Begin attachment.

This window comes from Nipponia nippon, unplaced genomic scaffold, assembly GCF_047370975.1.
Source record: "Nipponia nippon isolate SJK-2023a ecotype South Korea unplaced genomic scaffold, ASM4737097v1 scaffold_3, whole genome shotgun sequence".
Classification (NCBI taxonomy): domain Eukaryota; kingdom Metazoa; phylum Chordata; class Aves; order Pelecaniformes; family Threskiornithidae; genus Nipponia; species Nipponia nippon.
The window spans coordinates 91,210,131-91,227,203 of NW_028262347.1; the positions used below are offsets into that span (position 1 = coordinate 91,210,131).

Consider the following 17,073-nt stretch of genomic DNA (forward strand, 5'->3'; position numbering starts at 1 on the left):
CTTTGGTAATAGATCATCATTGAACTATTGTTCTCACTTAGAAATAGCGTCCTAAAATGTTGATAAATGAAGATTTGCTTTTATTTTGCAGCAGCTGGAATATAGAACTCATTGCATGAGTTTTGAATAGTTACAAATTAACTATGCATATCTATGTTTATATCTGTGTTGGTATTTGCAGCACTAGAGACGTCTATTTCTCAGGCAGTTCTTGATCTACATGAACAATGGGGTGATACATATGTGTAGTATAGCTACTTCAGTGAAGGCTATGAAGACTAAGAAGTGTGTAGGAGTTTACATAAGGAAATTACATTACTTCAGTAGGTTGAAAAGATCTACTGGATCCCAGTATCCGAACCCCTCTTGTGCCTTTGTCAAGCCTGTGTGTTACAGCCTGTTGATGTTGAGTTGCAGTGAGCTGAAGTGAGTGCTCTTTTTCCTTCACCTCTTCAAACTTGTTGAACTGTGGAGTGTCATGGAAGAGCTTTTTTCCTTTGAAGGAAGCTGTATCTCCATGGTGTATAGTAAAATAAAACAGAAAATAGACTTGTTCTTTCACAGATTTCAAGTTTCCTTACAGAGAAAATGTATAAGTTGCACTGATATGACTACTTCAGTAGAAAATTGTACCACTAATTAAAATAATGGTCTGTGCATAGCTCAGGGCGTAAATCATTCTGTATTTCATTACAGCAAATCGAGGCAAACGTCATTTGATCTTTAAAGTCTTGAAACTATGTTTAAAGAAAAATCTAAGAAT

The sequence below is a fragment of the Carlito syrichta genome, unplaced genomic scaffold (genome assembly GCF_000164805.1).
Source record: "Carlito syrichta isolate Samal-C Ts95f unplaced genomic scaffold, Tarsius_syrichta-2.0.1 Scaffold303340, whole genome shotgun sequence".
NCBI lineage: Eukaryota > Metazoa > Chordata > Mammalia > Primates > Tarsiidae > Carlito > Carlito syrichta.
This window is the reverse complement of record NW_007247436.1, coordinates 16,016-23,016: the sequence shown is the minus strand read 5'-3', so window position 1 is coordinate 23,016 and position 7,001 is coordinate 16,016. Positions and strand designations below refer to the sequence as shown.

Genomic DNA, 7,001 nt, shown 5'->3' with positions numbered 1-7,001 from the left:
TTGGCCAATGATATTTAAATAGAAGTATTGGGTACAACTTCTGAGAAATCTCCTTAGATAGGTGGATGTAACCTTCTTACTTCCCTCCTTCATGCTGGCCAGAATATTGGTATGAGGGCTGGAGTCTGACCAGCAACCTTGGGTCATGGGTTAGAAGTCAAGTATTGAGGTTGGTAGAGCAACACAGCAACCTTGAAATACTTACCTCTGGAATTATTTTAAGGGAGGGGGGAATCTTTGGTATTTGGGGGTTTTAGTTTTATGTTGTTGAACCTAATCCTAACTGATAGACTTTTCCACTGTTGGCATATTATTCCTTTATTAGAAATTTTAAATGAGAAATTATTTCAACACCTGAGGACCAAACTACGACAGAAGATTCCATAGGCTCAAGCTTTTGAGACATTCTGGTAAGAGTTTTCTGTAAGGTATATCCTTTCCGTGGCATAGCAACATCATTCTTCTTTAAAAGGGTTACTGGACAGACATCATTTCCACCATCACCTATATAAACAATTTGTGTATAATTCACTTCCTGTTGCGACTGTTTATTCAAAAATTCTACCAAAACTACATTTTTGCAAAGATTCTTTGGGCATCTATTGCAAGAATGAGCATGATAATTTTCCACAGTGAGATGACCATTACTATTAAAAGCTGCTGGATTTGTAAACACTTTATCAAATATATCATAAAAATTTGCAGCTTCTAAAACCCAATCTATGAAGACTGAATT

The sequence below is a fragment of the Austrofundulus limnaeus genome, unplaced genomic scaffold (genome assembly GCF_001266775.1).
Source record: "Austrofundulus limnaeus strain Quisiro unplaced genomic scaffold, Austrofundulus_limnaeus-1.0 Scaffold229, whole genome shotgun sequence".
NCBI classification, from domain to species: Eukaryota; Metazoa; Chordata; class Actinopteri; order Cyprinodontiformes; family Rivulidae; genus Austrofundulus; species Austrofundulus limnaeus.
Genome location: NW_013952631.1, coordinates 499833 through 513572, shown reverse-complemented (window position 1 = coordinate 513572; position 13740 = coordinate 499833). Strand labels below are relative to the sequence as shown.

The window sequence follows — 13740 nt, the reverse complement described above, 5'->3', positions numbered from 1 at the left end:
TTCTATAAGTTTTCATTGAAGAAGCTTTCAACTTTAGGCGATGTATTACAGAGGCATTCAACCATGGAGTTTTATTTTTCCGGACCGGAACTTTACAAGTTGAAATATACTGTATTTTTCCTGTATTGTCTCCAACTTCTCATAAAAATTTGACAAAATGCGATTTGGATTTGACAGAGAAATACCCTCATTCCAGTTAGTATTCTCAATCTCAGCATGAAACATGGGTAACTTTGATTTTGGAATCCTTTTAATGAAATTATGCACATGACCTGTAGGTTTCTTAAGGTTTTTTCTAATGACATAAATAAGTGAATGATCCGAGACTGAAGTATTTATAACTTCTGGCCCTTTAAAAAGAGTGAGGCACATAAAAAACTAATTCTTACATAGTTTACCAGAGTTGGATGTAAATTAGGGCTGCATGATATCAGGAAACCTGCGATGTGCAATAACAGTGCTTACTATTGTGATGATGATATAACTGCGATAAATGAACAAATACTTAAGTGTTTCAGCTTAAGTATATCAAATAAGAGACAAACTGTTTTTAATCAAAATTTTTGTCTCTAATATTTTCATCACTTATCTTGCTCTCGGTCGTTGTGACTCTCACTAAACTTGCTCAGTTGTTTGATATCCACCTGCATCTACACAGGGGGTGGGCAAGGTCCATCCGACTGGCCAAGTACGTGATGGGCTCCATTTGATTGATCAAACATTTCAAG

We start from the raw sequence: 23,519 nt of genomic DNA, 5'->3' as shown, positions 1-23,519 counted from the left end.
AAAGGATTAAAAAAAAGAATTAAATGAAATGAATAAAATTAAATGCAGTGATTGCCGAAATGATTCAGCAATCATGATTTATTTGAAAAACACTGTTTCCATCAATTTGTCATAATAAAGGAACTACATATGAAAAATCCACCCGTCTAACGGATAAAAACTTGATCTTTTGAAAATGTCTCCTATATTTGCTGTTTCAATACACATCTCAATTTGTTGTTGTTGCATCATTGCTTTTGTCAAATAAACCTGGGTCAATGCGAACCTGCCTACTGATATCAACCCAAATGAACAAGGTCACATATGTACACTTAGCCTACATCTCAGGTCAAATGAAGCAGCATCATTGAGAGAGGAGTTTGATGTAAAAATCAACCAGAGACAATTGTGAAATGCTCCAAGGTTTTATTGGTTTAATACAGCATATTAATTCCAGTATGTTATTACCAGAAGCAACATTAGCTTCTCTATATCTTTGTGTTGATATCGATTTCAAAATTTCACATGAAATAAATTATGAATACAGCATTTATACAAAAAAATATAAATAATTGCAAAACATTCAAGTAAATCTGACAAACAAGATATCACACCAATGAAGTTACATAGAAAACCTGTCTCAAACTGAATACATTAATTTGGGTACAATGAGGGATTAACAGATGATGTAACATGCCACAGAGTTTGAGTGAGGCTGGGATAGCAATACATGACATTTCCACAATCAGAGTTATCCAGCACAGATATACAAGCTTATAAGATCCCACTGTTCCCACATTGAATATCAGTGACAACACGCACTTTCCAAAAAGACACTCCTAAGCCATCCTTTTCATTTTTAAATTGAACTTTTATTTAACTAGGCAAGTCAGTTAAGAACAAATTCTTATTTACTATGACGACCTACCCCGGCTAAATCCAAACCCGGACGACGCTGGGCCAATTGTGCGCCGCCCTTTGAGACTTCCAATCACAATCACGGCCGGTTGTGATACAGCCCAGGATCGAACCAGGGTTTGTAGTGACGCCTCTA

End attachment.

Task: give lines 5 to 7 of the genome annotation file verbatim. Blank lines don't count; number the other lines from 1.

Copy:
Consider the following 17,073-nt stretch of genomic DNA (forward strand, 5'->3'; position numbering starts at 1 on the left):
CTTTGGTAATAGATCATCATTGAACTATTGTTCTCACTTAGAAATAGCGTCCTAAAATGTTGATAAATGAAGATTTGCTTTTATTTTGCAGCAGCTGGAATATAGAACTCATTGCATGAGTTTTGAATAGTTACAAATTAACTATGCATATCTATGTTTATATCTGTGTTGGTATTTGCAGCACTAGAGACGTCTATTTCTCAGGCAGTTCTTGATCTACATGAACAATGGGGTGATACATATGTGTAGTATAGCTACTTCAGTGAAGGCTATGAAGACTAAGAAGTGTGTAGGAGTTTACATAAGGAAATTACATTACTTCAGTAGGTTGAAAAGATCTACTGGATCCCAGTATCCGAACCCCTCTTGTGCCTTTGTCAAGCCTGTGTGTTACAGCCTGTTGATGTTGAGTTGCAGTGAGCTGAAGTGAGTGCTCTTTTTCCTTCACCTCTTCAAACTTGTTGAACTGTGGAGTGTCATGGAAGAGCTTTTTTCCTTTGAAGGAAGCTGTATCTCCATGGTGTATAGTAAAATAAAACAGAAAATAGACTTGTTCTTTCACAGATTTCAAGTTTCCTTACAGAGAAAATGTATAAGTTGCACTGATATGACTACTTCAGTAGAAAATTGTACCACTAATTAAAATAATGGTCTGTGCATAGCTCAGGGCGTAAATCATTCTGTATTTCATTACAGCAAATCGAGGCAAACGTCATTTGATCTTTAAAGTCTTGAAACTATGTTTAAAGAAAAATCTAAGAAT

The sequence below is a fragment of the Carlito syrichta genome, unplaced genomic scaffold (genome assembly GCF_000164805.1).